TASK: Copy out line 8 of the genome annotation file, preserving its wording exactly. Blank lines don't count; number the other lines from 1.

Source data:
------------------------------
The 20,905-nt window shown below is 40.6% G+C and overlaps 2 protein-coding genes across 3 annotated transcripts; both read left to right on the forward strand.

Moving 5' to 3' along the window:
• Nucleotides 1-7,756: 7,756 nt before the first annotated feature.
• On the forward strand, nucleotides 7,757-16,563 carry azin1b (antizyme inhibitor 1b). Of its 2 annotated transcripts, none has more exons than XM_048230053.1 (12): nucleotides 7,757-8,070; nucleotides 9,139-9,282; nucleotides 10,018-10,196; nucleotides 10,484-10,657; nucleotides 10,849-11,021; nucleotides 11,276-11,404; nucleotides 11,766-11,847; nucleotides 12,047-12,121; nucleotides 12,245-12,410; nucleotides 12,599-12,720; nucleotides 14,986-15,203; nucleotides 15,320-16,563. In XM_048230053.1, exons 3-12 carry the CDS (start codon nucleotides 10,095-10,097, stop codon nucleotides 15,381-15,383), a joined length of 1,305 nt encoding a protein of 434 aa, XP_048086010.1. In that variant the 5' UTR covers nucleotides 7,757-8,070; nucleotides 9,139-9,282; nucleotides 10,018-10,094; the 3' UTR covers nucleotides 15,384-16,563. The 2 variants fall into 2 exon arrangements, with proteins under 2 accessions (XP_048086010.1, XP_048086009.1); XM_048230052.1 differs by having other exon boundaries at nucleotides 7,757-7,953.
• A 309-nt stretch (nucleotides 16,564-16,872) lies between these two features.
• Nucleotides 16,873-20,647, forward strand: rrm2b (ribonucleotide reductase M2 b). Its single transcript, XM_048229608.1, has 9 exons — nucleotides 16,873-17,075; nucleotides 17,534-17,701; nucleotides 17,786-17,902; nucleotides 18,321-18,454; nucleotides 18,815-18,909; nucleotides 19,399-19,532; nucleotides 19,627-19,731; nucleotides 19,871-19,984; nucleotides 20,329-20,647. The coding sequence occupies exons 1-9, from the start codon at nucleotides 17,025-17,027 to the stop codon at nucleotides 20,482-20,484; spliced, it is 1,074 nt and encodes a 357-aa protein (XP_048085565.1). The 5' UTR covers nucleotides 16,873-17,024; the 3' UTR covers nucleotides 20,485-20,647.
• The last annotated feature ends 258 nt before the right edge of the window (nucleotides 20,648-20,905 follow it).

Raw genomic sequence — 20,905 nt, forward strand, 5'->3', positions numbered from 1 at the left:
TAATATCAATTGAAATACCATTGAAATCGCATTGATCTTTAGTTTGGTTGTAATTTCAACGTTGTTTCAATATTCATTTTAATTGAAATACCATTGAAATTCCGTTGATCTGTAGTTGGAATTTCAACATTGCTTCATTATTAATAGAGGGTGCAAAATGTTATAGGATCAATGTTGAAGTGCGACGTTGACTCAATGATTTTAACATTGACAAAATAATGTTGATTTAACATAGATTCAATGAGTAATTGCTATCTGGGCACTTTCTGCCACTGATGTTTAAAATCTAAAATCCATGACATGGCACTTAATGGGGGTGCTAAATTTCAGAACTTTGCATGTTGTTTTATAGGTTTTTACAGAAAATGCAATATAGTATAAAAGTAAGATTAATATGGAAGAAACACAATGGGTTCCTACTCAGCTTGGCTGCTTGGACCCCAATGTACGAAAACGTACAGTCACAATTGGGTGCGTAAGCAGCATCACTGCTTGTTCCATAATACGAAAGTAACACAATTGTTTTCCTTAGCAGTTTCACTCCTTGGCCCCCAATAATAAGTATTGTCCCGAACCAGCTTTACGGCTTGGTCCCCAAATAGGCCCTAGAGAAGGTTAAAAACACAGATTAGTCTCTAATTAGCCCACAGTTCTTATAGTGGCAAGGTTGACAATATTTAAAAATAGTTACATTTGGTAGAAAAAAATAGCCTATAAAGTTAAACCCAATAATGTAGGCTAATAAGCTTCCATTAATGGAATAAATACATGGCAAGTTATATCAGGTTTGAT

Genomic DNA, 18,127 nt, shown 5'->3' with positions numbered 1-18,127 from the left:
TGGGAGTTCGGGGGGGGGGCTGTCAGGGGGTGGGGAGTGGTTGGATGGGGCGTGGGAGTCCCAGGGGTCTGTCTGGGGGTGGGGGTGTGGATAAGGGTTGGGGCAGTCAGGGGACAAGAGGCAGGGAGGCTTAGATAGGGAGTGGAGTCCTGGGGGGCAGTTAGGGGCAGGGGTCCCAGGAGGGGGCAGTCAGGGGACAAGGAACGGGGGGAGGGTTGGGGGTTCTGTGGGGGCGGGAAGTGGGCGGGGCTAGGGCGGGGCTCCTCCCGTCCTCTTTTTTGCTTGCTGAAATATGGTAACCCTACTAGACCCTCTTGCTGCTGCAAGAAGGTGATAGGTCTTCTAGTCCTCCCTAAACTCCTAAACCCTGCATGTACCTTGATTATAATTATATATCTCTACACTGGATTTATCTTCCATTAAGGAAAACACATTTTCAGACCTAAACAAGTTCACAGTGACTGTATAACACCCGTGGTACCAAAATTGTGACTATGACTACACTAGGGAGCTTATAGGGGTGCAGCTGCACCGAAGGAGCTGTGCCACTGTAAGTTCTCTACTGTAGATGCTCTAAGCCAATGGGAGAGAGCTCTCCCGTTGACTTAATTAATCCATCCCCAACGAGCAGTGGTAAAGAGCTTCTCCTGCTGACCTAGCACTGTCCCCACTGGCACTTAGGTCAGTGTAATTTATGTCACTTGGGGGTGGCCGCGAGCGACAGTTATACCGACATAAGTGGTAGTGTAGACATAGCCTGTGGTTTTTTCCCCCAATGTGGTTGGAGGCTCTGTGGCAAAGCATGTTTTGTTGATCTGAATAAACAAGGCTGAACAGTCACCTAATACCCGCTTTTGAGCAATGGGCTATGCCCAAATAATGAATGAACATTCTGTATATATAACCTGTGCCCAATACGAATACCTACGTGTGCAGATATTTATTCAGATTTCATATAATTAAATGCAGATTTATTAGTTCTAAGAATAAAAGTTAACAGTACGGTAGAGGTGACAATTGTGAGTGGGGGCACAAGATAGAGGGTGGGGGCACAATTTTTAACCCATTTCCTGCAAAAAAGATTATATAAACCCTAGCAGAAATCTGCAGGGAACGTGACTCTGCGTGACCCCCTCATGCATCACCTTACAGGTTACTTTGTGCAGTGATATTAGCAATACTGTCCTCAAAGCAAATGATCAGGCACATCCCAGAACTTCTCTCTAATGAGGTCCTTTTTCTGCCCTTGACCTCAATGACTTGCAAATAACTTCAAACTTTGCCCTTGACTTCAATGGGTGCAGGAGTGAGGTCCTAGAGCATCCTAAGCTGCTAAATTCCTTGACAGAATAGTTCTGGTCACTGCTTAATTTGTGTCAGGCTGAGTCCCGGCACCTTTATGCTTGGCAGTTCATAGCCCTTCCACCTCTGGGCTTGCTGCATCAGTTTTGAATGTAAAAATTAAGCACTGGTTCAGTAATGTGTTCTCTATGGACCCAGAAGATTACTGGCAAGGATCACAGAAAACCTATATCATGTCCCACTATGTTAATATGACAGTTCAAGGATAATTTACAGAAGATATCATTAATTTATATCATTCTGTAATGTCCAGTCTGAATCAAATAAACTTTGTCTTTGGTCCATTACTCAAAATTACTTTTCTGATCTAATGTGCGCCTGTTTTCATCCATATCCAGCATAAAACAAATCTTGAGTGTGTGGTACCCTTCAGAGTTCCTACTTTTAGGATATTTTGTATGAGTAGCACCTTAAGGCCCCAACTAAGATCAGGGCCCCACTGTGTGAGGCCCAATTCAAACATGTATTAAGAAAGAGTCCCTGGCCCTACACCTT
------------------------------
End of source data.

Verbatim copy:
Raw genomic sequence — 20,905 nt, forward strand, 5'->3', positions numbered from 1 at the left: